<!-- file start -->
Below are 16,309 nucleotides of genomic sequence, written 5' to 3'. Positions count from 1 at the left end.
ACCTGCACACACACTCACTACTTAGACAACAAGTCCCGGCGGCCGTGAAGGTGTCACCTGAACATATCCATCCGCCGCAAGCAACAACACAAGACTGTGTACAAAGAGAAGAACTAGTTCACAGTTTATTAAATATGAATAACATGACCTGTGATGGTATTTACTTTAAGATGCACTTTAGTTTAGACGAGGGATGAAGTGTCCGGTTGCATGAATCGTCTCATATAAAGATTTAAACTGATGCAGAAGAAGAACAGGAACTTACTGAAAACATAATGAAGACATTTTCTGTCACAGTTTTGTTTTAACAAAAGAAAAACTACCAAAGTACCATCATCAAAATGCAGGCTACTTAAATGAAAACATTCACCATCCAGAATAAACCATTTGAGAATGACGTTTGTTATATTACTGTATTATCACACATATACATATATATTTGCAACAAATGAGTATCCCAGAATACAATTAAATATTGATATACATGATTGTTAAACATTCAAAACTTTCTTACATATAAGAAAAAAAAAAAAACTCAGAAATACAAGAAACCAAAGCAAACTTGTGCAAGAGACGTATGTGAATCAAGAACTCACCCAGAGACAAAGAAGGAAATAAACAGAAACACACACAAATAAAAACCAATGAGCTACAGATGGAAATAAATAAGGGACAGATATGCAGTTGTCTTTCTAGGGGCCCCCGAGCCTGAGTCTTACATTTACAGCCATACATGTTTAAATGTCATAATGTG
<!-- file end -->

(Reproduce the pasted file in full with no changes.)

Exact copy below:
Below are 16,309 nucleotides of genomic sequence, written 5' to 3'. Positions count from 1 at the left end.
ACCTGCACACACACTCACTACTTAGACAACAAGTCCCGGCGGCCGTGAAGGTGTCACCTGAACATATCCATCCGCCGCAAGCAACAACACAAGACTGTGTACAAAGAGAAGAACTAGTTCACAGTTTATTAAATATGAATAACATGACCTGTGATGGTATTTACTTTAAGATGCACTTTAGTTTAGACGAGGGATGAAGTGTCCGGTTGCATGAATCGTCTCATATAAAGATTTAAACTGATGCAGAAGAAGAACAGGAACTTACTGAAAACATAATGAAGACATTTTCTGTCACAGTTTTGTTTTAACAAAAGAAAAACTACCAAAGTACCATCATCAAAATGCAGGCTACTTAAATGAAAACATTCACCATCCAGAATAAACCATTTGAGAATGACGTTTGTTATATTACTGTATTATCACACATATACATATATATTTGCAACAAATGAGTATCCCAGAATACAATTAAATATTGATATACATGATTGTTAAACATTCAAAACTTTCTTACATATAAGAAAAAAAAAAAAACTCAGAAATACAAGAAACCAAAGCAAACTTGTGCAAGAGACGTATGTGAATCAAGAACTCACCCAGAGACAAAGAAGGAAATAAACAGAAACACACACAAATAAAAACCAATGAGCTACAGATGGAAATAAATAAGGGACAGATATGCAGTTGTCTTTCTAGGGGCCCCCGAGCCTGAGTCTTACATTTACAGCCATACATGTTTAAATGTCATAATGTG